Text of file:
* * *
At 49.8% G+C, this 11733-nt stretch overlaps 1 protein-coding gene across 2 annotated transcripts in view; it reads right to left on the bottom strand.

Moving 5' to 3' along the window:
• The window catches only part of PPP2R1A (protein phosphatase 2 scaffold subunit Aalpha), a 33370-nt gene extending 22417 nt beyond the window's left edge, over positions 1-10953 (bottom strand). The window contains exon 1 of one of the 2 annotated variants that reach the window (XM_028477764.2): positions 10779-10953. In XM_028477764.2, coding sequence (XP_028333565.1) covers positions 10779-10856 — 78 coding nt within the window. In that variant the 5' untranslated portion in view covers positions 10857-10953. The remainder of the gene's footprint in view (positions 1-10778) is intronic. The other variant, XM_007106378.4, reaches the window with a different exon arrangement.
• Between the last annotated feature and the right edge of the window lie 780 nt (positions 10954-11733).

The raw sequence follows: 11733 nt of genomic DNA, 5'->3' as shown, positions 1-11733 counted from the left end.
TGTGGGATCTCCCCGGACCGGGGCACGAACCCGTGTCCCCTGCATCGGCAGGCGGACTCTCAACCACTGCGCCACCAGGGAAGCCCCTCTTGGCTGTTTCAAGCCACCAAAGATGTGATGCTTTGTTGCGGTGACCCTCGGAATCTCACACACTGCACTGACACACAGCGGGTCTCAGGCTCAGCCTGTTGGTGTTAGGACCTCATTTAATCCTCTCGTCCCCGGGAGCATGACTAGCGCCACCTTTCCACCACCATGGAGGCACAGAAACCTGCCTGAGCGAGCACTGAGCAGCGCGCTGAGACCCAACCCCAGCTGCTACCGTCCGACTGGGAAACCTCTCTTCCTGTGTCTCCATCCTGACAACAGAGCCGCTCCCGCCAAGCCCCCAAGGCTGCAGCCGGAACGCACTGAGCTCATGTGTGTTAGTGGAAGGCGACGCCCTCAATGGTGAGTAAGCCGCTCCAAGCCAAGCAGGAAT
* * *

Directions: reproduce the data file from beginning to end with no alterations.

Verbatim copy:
At 49.8% G+C, this 11733-nt stretch overlaps 1 protein-coding gene across 2 annotated transcripts in view; it reads right to left on the bottom strand.

Moving 5' to 3' along the window:
• The window catches only part of PPP2R1A (protein phosphatase 2 scaffold subunit Aalpha), a 33370-nt gene extending 22417 nt beyond the window's left edge, over positions 1-10953 (bottom strand). The window contains exon 1 of one of the 2 annotated variants that reach the window (XM_028477764.2): positions 10779-10953. In XM_028477764.2, coding sequence (XP_028333565.1) covers positions 10779-10856 — 78 coding nt within the window. In that variant the 5' untranslated portion in view covers positions 10857-10953. The remainder of the gene's footprint in view (positions 1-10778) is intronic. The other variant, XM_007106378.4, reaches the window with a different exon arrangement.
• Between the last annotated feature and the right edge of the window lie 780 nt (positions 10954-11733).

The raw sequence follows: 11733 nt of genomic DNA, 5'->3' as shown, positions 1-11733 counted from the left end.
TGTGGGATCTCCCCGGACCGGGGCACGAACCCGTGTCCCCTGCATCGGCAGGCGGACTCTCAACCACTGCGCCACCAGGGAAGCCCCTCTTGGCTGTTTCAAGCCACCAAAGATGTGATGCTTTGTTGCGGTGACCCTCGGAATCTCACACACTGCACTGACACACAGCGGGTCTCAGGCTCAGCCTGTTGGTGTTAGGACCTCATTTAATCCTCTCGTCCCCGGGAGCATGACTAGCGCCACCTTTCCACCACCATGGAGGCACAGAAACCTGCCTGAGCGAGCACTGAGCAGCGCGCTGAGACCCAACCCCAGCTGCTACCGTCCGACTGGGAAACCTCTCTTCCTGTGTCTCCATCCTGACAACAGAGCCGCTCCCGCCAAGCCCCCAAGGCTGCAGCCGGAACGCACTGAGCTCATGTGTGTTAGTGGAAGGCGACGCCCTCAATGGTGAGTAAGCCGCTCCAAGCCAAGCAGGAAT